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Fred you’re a billionaire (in some currency, I’m sure) why are you spending time putting spreadsheets together on your residential data usage tends?
Because he’s one hell of a curious guy!
In-home penetration on internet abled security systems or thermostats is prob fairly high, with the % of homes with both prob significantly lower. From there penetration and interaction w/ solar, electric vehicles and other iOT devices drops precipitously into no man’s land.You’re a leading edge, early adapter outlier, Fred. The rest of us are pretty much Luddites.
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You need a spreadsheet ! ? – So it wont work for more than a tiny % of end-consumers right out of the gate.Suppose thermostats and utility bills ?Combine consumption (maybe-half-hourly) with weather and apply occupancy patterns and some feedback about your comfort – collated from your thermostat- a set of models emergesMaybe X power under Y conditions achieves comfort for this space when occupied.This is true (with fine-tuning) of all living spaces.Solution is generic and the requirements are for centralised discovery (hint utility company) and subsequent distributed action.Centralised discovery enables problem search (eg who can save where and how)In no way is a user created distributed spreadsheet that needs weather input typically any better than harmful !PS kWIQly = kW, IQ, fast – Geddit !
This is simply not true with a little more imagination. Imagine something that has *all* the data, plus weather data, pricing data, provider market data, etc. etc. and can make intelligent recommendations for providers, settings, etc. Can’t really do that with your own spreadsheet. (Although I like your point and it’s mostly true until people have enough data they can work with (or that the machine can work with))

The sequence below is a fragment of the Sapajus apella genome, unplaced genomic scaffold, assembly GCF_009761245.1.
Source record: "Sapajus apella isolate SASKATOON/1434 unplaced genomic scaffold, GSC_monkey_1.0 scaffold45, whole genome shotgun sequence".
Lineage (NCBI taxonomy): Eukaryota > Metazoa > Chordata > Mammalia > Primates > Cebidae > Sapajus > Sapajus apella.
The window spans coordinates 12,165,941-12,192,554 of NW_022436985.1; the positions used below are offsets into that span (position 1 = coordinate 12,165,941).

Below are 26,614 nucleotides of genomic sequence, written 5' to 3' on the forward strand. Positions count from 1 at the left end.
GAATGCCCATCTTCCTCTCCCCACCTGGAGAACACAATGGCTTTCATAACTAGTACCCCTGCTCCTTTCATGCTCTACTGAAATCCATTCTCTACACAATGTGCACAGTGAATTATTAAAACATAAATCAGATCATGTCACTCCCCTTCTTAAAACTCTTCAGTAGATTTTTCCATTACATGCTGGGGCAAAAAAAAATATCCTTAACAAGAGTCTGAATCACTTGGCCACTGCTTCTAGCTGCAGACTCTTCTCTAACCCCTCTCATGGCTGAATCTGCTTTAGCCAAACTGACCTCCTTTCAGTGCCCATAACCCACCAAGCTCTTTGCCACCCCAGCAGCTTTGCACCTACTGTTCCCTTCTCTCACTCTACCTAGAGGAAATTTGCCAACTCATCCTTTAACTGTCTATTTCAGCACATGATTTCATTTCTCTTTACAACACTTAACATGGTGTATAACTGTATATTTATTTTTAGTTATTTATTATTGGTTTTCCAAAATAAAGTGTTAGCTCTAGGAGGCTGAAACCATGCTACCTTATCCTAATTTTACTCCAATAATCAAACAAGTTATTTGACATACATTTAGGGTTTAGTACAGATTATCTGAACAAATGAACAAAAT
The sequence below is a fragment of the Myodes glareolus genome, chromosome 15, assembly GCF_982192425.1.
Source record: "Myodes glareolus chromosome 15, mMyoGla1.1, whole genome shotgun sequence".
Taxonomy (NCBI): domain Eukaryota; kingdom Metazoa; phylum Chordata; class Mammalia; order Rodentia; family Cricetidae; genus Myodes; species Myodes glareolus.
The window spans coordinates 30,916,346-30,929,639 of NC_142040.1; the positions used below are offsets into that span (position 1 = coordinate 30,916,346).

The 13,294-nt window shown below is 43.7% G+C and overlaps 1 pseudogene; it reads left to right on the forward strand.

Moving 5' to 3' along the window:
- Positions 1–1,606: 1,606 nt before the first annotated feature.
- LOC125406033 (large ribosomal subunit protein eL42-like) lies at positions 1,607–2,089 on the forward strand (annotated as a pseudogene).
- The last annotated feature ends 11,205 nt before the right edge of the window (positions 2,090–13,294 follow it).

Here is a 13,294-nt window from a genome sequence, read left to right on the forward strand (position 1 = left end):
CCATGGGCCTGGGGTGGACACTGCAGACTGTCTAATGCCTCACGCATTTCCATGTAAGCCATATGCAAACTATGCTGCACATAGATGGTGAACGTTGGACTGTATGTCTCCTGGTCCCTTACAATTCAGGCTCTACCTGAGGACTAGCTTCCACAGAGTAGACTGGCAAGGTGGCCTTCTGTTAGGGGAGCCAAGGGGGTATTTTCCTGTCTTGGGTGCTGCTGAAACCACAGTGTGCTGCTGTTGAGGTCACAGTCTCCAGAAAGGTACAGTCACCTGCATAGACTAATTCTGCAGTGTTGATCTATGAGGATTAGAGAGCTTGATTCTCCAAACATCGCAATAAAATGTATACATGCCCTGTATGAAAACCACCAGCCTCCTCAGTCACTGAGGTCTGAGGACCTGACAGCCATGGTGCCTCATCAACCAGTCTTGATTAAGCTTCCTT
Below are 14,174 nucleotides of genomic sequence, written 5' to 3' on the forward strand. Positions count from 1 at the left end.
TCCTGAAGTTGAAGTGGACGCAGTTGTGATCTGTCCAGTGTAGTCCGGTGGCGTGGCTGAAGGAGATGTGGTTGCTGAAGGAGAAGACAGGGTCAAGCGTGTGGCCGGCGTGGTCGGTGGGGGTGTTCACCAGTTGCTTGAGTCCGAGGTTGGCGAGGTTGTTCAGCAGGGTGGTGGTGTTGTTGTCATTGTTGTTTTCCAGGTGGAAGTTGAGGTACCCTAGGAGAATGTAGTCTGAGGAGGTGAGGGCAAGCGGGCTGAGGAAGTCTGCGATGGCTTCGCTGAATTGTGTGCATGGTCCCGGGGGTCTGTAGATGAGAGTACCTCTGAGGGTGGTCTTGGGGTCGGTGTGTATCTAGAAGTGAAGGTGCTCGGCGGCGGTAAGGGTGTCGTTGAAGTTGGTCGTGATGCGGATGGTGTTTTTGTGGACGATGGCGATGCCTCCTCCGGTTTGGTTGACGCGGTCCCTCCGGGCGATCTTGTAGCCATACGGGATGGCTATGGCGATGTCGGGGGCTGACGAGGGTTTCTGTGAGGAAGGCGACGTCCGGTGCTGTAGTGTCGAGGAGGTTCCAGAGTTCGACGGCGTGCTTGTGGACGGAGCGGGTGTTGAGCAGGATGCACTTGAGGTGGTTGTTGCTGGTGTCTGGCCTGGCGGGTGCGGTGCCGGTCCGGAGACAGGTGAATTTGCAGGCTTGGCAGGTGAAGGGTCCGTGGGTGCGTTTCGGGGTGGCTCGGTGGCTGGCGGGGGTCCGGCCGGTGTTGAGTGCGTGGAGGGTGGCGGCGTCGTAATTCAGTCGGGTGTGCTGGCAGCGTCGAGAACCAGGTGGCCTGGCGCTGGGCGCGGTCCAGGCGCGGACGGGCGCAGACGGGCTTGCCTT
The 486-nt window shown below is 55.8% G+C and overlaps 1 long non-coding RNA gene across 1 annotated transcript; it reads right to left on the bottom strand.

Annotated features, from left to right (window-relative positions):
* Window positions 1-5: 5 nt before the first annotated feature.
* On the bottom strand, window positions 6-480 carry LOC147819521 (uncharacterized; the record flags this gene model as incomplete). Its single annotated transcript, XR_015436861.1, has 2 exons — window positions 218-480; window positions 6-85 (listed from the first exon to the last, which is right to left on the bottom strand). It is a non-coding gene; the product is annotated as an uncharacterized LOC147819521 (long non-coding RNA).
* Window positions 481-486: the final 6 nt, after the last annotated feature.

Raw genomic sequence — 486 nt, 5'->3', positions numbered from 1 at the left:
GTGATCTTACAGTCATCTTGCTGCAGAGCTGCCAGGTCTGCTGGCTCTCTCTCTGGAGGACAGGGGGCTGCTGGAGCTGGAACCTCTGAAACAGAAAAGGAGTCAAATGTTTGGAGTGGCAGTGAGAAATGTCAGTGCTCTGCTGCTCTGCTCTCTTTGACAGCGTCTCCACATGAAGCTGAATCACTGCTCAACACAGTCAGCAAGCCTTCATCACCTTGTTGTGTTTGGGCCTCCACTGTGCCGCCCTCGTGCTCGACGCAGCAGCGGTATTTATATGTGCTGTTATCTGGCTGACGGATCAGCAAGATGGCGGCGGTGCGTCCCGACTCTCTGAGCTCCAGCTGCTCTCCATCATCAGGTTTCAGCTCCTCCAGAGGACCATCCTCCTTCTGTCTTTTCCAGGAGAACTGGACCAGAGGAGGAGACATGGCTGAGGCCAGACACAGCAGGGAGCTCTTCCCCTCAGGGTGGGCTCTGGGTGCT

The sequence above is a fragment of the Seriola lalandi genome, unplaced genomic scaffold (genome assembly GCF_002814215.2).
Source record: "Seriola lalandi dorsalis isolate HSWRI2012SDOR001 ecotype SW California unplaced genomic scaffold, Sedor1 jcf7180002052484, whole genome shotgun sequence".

.There is and has been a global solution to this.GRANDCHILDRENGet some.You will be amazed at the amount of important stuff that simply disappears and then you will discover Little English and the guy who has been hiding inside you for half a century.JLMwww.themusingsofthebigredca…
Was chatting about this last night with somebody from the Mozilla (disbanded) IoT team. There is A LOT to imagine here.
Of course there are many different home solutions now that provide management features for your connected home devices, no matter what they are. They can provide you with certain aspects of data but I believe the question here is bigger than that. With the development of 5G, there will be more devices connected and more data to understand and control – your right that you cant continue to do this with your spreadsheet! :)If you are looking for a Startup working on this — SAM Seamless Network developed a solution designed to provide security and management of home networks and devices and is continuing to develop for the growing market with 5G. Would be happy to discuss further with you!http://securingsam.com/
We, Datafund, just announced an ecosystem project called Fairdrive that tackles exactly this: http://fairdrive.xyz (direct link: https://beta.giveth.io/camp… )You can think of Fairdrive as “decentralised dropbox, google drive, onedrive” where user has full privacy while apps can easily save and read data from it. It is fully decentralised, running on Ethereum’s Swarm and a proof-of-concept is already working within our Fairdrop dapp (i.e. “decentralised wetransfer.com”; https://fairdrop.xyz). On our testnet, we can currently upload/download 100GB big files.We believe that data belongs to the user and that in a digital world everybody needs their private storage. As this is a value shared across the ecosystem, we need to have a wider dialogue where projects in this space collaborate on a best solution for the user – to not have data scattered across many accounts while preserving privacy. Moreover, in the decentralised world, this unbundles the concept of the app into algorithms, data and processing (which can be independent markets). Fairdrive is free software and will be part of decentralised data commons while it opens new, fair data, business models on top that are human-centric and enable also passive income for its users.
At span.io we’re addressing this very problem while simultaneously trying to reduce the cost of adopting solar, storage, and EVs. I saw this problem first hand developing and deploying the Tesla powerwall – not to mention the multitude of home monitoring and automation solutions that are extremely disparate today. Our vision is to offer an integrated view of your home with real-time control over you generation, storage, and loads.https://cleantechnica.com/2…